Iseult

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Synonyms for Iseult

(Middle Ages) the bride of the king of Cornwall who (according to legend) fell in love with the king's nephew (Tristan) after they mistakenly drank a love potion that left them eternally in love with each other

References in periodicals archive ?
(8.) Idt notes that Beuvior's gesture of farewell (stretching out next to the dead body of Sartre on his hospital bed) literally repeats the final scene of the Tristan and Iseut legend.
92-99); also Emmanuele Baumgartner, Tristan et Iseut: De la legende aux recits en vers (Paris: Presses Universitaires de France, 1987), pp.
Neither theologians nor feudal lords would have recognized Tristan and Iseut's passionate love as a legitimate basis for marriage.
Tel Old River ou Tristan & Iseut, elles vantent le caractere unique de la rue, son animation et son cachet particuliers, qui contribuent a les singulariser.
Situating the romances of Jean Renart among such legends as Tristan and Iseut, B.
Here, Burns applies her plurivocal readings to Philomena of the Ovidian tale, to Enide of Arthurian romance, and finally, in a very poignant chapter, to Queen Iseut, that most creative of verbal manipulators.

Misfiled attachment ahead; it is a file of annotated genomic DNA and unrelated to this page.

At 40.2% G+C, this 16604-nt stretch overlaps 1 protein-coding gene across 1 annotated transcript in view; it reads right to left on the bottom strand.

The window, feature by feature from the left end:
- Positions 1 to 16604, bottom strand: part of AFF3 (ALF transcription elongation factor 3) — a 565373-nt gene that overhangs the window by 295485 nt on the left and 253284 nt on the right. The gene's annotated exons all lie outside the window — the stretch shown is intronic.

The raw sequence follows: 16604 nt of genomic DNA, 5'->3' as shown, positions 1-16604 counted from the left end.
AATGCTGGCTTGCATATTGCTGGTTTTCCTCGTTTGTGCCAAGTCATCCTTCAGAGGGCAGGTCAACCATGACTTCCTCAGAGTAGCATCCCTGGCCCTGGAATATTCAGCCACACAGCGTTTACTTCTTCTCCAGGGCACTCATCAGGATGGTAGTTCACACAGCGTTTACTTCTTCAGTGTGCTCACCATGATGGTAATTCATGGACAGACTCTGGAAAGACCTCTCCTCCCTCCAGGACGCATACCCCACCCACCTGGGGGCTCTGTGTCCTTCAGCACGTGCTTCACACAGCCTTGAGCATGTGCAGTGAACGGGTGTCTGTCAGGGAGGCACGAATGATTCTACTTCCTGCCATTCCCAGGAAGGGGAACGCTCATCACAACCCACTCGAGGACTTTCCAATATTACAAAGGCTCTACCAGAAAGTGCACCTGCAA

In the Folie Tristan of Oxford, Tristan effectively disguises himself as a fool to gain access to King Mark's court so he can meet with Iseut without detection.
In conclusion, there is a discussion of some of the problems arising from the episode with reference to the romance as a whole, such as the lack of any allusion to Iseut, who might have been expected to have noticed her husband's horse's ears, or the absence of any consequences for Mark following the revelation of the secret to the barons.
Chapter five applies these insights to the Romance of Tristan, where typical logic would also condemn Tristan and Iseut's adulterous behavior.
Tristan [Baltimore, MD: Penguin, 1960] 301-53; augmented by the French volume with translation into modern French, edited and commentated by Daniel Lacroix and Philippe Walter, Tristan et Iseut, Les poemes francais.
Intending to be kind, he places his glove where it shelters Iseut's face from the sun, exchanges rings with her (noting how thin and frail her fingers have become), and exchanges swords, leaving his where Tristan's was.
The stick is then placed strategically so that Iseut will see it as she passes; this procedure had earlier proven successful as a means of communicating, so she would be looking out for it.